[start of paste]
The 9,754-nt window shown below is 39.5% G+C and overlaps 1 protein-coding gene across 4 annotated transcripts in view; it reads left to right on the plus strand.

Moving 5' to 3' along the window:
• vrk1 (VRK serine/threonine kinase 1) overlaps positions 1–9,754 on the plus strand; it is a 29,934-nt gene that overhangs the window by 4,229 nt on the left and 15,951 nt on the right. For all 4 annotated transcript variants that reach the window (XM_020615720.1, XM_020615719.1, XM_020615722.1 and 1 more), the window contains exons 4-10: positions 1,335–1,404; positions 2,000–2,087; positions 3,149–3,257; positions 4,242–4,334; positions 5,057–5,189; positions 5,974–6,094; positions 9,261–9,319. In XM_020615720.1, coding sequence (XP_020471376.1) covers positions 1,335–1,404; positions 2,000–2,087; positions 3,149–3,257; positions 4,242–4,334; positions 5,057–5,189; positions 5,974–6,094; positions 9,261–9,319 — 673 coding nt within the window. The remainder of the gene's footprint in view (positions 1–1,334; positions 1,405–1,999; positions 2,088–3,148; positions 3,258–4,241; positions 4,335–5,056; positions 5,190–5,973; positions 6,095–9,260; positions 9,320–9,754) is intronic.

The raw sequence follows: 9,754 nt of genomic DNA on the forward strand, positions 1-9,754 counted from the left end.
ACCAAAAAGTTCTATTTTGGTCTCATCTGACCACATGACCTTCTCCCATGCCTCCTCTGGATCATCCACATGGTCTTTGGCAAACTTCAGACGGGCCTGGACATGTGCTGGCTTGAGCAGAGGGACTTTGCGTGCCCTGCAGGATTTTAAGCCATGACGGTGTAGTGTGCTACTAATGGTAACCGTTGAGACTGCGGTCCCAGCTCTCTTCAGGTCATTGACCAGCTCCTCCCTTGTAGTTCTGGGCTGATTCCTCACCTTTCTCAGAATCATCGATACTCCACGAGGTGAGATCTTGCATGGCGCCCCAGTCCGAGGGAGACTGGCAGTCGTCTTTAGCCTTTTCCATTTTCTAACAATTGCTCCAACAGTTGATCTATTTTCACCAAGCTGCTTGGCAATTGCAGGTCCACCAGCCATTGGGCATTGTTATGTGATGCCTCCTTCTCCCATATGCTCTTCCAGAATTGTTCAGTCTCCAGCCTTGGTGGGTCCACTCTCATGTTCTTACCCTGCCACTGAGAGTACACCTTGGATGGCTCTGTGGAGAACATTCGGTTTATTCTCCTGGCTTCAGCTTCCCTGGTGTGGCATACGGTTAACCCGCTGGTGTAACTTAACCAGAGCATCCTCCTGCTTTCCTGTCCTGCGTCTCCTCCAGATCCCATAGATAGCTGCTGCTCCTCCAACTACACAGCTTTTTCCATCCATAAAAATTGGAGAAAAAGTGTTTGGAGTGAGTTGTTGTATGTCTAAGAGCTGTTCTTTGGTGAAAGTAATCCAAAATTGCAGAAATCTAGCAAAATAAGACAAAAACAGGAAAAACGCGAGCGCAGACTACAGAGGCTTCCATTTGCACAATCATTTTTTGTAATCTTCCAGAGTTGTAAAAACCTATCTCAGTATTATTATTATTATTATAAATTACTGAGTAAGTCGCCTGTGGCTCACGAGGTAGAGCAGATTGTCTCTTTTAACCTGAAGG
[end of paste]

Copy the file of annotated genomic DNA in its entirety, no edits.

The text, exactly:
The 9,754-nt window shown below is 39.5% G+C and overlaps 1 protein-coding gene across 4 annotated transcripts in view; it reads left to right on the plus strand.

Moving 5' to 3' along the window:
• vrk1 (VRK serine/threonine kinase 1) overlaps positions 1–9,754 on the plus strand; it is a 29,934-nt gene that overhangs the window by 4,229 nt on the left and 15,951 nt on the right. For all 4 annotated transcript variants that reach the window (XM_020615720.1, XM_020615719.1, XM_020615722.1 and 1 more), the window contains exons 4-10: positions 1,335–1,404; positions 2,000–2,087; positions 3,149–3,257; positions 4,242–4,334; positions 5,057–5,189; positions 5,974–6,094; positions 9,261–9,319. In XM_020615720.1, coding sequence (XP_020471376.1) covers positions 1,335–1,404; positions 2,000–2,087; positions 3,149–3,257; positions 4,242–4,334; positions 5,057–5,189; positions 5,974–6,094; positions 9,261–9,319 — 673 coding nt within the window. The remainder of the gene's footprint in view (positions 1–1,334; positions 1,405–1,999; positions 2,088–3,148; positions 3,258–4,241; positions 4,335–5,056; positions 5,190–5,973; positions 6,095–9,260; positions 9,320–9,754) is intronic.

The raw sequence follows: 9,754 nt of genomic DNA on the forward strand, positions 1-9,754 counted from the left end.
ACCAAAAAGTTCTATTTTGGTCTCATCTGACCACATGACCTTCTCCCATGCCTCCTCTGGATCATCCACATGGTCTTTGGCAAACTTCAGACGGGCCTGGACATGTGCTGGCTTGAGCAGAGGGACTTTGCGTGCCCTGCAGGATTTTAAGCCATGACGGTGTAGTGTGCTACTAATGGTAACCGTTGAGACTGCGGTCCCAGCTCTCTTCAGGTCATTGACCAGCTCCTCCCTTGTAGTTCTGGGCTGATTCCTCACCTTTCTCAGAATCATCGATACTCCACGAGGTGAGATCTTGCATGGCGCCCCAGTCCGAGGGAGACTGGCAGTCGTCTTTAGCCTTTTCCATTTTCTAACAATTGCTCCAACAGTTGATCTATTTTCACCAAGCTGCTTGGCAATTGCAGGTCCACCAGCCATTGGGCATTGTTATGTGATGCCTCCTTCTCCCATATGCTCTTCCAGAATTGTTCAGTCTCCAGCCTTGGTGGGTCCACTCTCATGTTCTTACCCTGCCACTGAGAGTACACCTTGGATGGCTCTGTGGAGAACATTCGGTTTATTCTCCTGGCTTCAGCTTCCCTGGTGTGGCATACGGTTAACCCGCTGGTGTAACTTAACCAGAGCATCCTCCTGCTTTCCTGTCCTGCGTCTCCTCCAGATCCCATAGATAGCTGCTGCTCCTCCAACTACACAGCTTTTTCCATCCATAAAAATTGGAGAAAAAGTGTTTGGAGTGAGTTGTTGTATGTCTAAGAGCTGTTCTTTGGTGAAAGTAATCCAAAATTGCAGAAATCTAGCAAAATAAGACAAAAACAGGAAAAACGCGAGCGCAGACTACAGAGGCTTCCATTTGCACAATCATTTTTTGTAATCTTCCAGAGTTGTAAAAACCTATCTCAGTATTATTATTATTATTATAAATTACTGAGTAAGTCGCCTGTGGCTCACGAGGTAGAGCAGATTGTCTCTTTTAACCTGAAGG